Beware of Carson and his stance on the Second Amendment. From Cheryl Chumley


Ben Carson is a terrific pick for Donald Trump’s administration. But there is one point to watch, if he’s confirmed as secretary at the Department of Housing and Urban Development: Gun control.

Stay with me on this.

Carson is a staunch defender of gun ownership rights. But he has made a couple of statements in the past that have raised eyebrows among the Second Amendment crowd. Namely, this in March 2013, during a broadcast discussion with Glenn Beck.

OnTheIssues.org records the remarks, from March 3, 2013:

“Appearing on Glenn Beck’s radio show this past week, Carson took a vastly different stance from most conservatives on the issue of gun control, claiming you shouldn’t be able to own semi-automatic weapons in large cities.

“Asked by Beck for his thoughts on the Second Amendment, Carson gave the popular pro-gun argument: ‘There’s a reason for the Second Amendment; people do have the right to have weapons.’

“But when asked whether people should be allowed to own ‘semi-automatic weapons,’ the doctor replied: ‘It depends on where you live. I think if you live in the midst of a lot of people, and I’m afraid that that semi-automatic weapon is going to fall into the hands of a crazy person, I would rather you not have it,’ Carson elaborated. ‘However, if you live ‘out in the country somewhere by yourself’ and want to own a semi-automatic weapon, he added, ‘I’ve no problem with that.'”

Get that? Carson’s then-view: Semi-automatics OK for country-dwellers; not OK for city folk.

In the years since, Carson seemed to recant this watery mantra to become – thankfully – even more pro-Second Amendment. In an op-ed for the Washington Times in October, 2015, for instance, Carson wrote: “[]he right of individual American citizens to own and maintain legal arms is absolutely paramount, and that right can in no way be violated – any attempt to dissolve said right should be strongly opposed by ‘we the people.'”

He also said in October 2015 during a “Meet the Press” interview, according to OnTheIssues.org once again, that he didn’t want any limits on gun ownership, including what types of weapons citizens can lawfully purchase, except in cases of the mentally unstable.

In this same interview, Carson then clarified: “Well, my point being we should never compromise the Second Amendment. Of course, we should be thinking about what we can do to keep dangerous weapons out of the hands of mentally unstable people. The two things are not incompatible.”

And here’s the money quote. When asked during the “Meet the Press” discussion about limitations on types of weapons citizens could buy, Carson said this: “Of course [no limits]. You know, when we put this [2nd] amendment in place, you know, state-of-the-art weapon was what? A musket? But the principle was that the citizenry should have access to whatever they needed in order to protect themselves from an overly aggressive government.”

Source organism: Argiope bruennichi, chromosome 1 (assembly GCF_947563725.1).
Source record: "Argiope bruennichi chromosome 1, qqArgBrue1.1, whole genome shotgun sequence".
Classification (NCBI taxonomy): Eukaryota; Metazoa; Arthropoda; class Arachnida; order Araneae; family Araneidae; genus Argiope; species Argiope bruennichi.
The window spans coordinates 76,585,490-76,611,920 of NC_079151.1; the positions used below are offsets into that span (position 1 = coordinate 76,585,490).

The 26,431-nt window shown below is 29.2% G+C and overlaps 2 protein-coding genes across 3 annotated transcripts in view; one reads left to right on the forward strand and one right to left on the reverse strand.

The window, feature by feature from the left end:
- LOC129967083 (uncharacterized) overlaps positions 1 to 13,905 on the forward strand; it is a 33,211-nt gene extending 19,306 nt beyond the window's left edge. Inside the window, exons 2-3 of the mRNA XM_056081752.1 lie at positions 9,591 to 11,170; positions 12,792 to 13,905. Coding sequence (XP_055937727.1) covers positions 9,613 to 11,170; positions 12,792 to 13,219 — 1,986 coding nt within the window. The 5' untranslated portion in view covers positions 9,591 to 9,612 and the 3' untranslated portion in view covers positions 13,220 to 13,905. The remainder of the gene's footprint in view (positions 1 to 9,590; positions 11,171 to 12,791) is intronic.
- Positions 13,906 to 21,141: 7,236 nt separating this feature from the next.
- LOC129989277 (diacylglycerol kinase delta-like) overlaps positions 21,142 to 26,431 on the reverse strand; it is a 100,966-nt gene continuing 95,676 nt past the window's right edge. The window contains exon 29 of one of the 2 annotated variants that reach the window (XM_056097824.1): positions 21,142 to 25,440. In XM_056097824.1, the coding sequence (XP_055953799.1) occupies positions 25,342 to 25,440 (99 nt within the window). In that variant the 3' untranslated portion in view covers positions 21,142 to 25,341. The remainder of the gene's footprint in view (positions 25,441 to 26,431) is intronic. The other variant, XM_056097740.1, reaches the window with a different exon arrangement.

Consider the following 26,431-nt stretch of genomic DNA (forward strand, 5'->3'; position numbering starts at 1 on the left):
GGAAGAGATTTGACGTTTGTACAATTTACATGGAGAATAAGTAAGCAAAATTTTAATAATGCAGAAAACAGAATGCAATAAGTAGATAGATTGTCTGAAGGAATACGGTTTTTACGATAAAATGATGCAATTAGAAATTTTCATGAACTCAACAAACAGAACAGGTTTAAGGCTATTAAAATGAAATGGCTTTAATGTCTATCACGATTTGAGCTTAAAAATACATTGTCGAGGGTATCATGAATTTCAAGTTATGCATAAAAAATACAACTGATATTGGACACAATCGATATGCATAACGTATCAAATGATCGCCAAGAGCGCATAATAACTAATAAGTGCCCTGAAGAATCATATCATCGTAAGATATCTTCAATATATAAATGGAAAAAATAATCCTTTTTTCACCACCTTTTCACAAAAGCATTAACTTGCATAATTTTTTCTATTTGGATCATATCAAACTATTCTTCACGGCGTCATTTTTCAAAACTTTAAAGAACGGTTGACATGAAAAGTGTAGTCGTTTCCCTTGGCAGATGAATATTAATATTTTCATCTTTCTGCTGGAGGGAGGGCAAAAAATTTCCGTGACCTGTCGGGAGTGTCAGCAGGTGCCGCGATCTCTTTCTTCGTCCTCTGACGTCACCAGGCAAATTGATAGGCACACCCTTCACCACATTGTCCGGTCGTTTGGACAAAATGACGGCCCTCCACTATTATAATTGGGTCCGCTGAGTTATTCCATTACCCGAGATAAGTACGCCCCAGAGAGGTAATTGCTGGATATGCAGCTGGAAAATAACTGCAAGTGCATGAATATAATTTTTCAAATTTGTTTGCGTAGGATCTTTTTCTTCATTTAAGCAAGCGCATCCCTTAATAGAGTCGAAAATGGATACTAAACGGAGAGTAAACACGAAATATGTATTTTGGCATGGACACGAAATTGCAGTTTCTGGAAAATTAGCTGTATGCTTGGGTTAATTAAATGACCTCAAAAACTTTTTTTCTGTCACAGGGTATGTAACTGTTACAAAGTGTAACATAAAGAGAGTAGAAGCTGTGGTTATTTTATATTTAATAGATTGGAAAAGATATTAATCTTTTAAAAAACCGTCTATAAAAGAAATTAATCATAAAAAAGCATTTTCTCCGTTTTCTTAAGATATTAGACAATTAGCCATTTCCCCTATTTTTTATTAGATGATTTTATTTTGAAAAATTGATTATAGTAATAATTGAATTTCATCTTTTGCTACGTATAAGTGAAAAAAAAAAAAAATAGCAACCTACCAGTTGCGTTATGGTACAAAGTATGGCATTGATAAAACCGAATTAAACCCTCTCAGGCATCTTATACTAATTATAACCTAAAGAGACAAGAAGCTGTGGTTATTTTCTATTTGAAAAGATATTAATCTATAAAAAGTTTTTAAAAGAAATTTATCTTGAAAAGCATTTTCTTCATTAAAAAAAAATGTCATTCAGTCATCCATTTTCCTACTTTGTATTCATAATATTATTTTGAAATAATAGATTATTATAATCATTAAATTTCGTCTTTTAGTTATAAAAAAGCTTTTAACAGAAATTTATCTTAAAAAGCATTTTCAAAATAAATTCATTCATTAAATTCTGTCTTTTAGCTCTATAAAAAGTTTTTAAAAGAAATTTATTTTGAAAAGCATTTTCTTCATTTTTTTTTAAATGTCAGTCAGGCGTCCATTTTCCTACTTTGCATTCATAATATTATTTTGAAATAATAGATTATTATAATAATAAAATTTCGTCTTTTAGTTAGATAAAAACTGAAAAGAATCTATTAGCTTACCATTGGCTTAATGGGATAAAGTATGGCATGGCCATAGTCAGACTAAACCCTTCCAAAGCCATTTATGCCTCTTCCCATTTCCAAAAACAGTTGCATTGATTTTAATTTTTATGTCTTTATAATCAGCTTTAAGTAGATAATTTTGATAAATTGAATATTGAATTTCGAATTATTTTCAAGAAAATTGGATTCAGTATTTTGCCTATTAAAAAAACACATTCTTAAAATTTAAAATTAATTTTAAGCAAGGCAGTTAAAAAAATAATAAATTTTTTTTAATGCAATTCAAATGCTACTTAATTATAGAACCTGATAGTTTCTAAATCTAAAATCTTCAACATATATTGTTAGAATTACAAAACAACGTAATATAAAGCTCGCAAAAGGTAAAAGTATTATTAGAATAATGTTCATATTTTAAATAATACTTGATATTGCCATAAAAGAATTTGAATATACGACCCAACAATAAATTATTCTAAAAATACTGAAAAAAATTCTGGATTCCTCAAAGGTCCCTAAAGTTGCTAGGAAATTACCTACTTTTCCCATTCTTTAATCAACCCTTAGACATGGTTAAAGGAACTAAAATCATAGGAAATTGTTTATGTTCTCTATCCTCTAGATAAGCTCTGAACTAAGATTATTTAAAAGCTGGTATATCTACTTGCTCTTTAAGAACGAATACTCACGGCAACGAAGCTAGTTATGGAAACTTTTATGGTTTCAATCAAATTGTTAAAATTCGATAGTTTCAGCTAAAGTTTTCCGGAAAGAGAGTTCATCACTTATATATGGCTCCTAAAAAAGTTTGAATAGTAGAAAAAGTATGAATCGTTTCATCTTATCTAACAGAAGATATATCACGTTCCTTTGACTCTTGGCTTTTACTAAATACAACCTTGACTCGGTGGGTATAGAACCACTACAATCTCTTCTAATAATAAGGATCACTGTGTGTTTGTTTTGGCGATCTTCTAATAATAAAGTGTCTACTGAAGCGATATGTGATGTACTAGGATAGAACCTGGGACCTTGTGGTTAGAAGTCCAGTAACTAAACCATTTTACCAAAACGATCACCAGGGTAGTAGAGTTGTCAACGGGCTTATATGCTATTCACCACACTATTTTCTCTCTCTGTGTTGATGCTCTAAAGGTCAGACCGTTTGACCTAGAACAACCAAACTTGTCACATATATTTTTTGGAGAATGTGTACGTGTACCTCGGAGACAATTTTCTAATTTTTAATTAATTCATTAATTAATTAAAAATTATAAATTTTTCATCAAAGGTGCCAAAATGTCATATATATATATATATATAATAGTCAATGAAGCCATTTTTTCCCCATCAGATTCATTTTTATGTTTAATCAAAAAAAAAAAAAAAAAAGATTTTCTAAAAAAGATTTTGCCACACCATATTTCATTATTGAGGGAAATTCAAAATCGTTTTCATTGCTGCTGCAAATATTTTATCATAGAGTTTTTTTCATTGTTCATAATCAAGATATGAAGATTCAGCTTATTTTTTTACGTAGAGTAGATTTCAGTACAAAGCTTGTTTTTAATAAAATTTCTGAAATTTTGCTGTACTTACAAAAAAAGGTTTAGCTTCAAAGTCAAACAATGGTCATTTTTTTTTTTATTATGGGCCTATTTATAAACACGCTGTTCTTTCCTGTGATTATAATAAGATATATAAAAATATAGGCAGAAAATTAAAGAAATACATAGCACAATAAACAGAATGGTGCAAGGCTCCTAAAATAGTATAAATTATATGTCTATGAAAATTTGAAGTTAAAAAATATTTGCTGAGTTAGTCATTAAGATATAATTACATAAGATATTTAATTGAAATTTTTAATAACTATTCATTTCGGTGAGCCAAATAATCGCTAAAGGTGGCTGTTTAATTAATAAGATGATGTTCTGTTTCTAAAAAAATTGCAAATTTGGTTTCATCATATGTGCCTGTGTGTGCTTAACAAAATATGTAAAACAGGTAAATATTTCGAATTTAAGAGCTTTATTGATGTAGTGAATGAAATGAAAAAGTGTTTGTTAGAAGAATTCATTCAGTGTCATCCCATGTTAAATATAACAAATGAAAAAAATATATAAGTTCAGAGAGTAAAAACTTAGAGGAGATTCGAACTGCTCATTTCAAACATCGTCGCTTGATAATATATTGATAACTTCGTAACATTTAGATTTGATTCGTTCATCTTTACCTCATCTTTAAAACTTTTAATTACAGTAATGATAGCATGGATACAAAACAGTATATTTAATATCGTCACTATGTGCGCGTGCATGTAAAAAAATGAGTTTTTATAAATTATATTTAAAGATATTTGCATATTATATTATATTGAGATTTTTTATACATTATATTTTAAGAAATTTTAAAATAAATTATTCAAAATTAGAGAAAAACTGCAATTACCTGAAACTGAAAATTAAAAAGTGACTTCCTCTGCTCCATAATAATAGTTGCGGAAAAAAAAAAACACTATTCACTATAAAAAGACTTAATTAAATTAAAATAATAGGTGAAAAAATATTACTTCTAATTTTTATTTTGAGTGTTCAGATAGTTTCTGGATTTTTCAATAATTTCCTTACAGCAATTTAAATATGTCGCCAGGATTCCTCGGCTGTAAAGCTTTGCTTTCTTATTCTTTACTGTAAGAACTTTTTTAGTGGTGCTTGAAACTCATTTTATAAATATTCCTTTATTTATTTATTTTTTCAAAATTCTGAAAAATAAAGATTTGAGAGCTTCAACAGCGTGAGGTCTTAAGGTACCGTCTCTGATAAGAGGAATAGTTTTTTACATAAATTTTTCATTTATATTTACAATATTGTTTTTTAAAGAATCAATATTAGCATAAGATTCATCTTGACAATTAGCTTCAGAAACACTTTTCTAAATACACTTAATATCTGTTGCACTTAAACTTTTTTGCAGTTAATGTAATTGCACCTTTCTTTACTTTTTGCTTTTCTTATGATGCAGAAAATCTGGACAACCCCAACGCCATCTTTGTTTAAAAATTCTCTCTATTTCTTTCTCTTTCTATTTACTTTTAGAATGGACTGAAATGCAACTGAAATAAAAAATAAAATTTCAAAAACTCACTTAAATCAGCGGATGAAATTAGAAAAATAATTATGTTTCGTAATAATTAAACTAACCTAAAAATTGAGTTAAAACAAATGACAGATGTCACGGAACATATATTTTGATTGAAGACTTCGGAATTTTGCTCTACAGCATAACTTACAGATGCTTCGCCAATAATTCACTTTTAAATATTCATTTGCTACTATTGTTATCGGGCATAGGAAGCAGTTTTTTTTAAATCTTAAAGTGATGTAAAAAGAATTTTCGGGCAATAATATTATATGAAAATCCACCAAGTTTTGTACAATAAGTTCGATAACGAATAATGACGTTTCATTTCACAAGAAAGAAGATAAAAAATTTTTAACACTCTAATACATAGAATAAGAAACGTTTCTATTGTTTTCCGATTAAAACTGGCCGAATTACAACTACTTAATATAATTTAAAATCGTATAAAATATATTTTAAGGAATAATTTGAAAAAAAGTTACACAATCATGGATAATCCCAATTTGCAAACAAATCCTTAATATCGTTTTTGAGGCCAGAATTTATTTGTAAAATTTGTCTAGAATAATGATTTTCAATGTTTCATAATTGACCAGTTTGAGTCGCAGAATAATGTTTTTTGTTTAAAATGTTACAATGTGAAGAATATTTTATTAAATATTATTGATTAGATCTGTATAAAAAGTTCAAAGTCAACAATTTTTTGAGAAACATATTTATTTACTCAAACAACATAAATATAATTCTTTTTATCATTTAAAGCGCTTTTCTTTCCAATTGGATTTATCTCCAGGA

Right. All true. All good.

So Carson seems strong on the Second Amendment – now. But just a few short years ago, he nonetheless saw sense in banning what would be considered semi-automatic weapons from within city boundaries. And that, you have to admit, is a pretty large ding to the Constitution.

So now we circle to why it all matters.

Remember when former president Bill Clinton used his HUD under Henry Cisneros to regulate gun ownership in public housing?

If you don’t, here’s one headline from the Los Angeles Times, from April 17, 1994, that read: “Clinton Calls for Steps to Rid Projects of Guns.”

The issue took such heat it was reviewed at length in an October, 2011, St. John’s Law Review piece, entitled, “The Second Amendment Under a Government Landlord: Is There a Right to Keep and Bear Legal Firearms in Public Housing?”

On top of that, the Clinton years saw other left-leaning figures like Andrew Cuomo, who took over the HUD secretary slot from Cisneros, oversee federal gun buy-back programs for those living in public housing – a taxpayer shell-out that was fiercely opposed by the National Rifle Association in part, because members saw it as a backdoor play for gun control.

So the takeaway, if you’ve not yet guessed, is this: HUD’s head has some serious authority over policies and regulations regarding public housing. And Carson’s a great guy, an intelligent guy and a bold conservative who’s not afraid to take on a mainstream media just itching to thwart the incoming administration’s agenda – someone who could bring a limited government perspective to a federal agency that, truth be told, isn’t really a constitutional entity in the first place.

But even Founding Fathers were steadfadst on this point: You can’t trust government. Our rights come from God, not the public servants who were entrusted to guard them. Moreover, the Constitution is clear: Second Amendment rights apply equally to all, no matter the postal address.

So let’s not become so enamored with the figures Trump appoints that we forget the watchdog duties we’re all tasked by founders, and by Christian duty, to perform.

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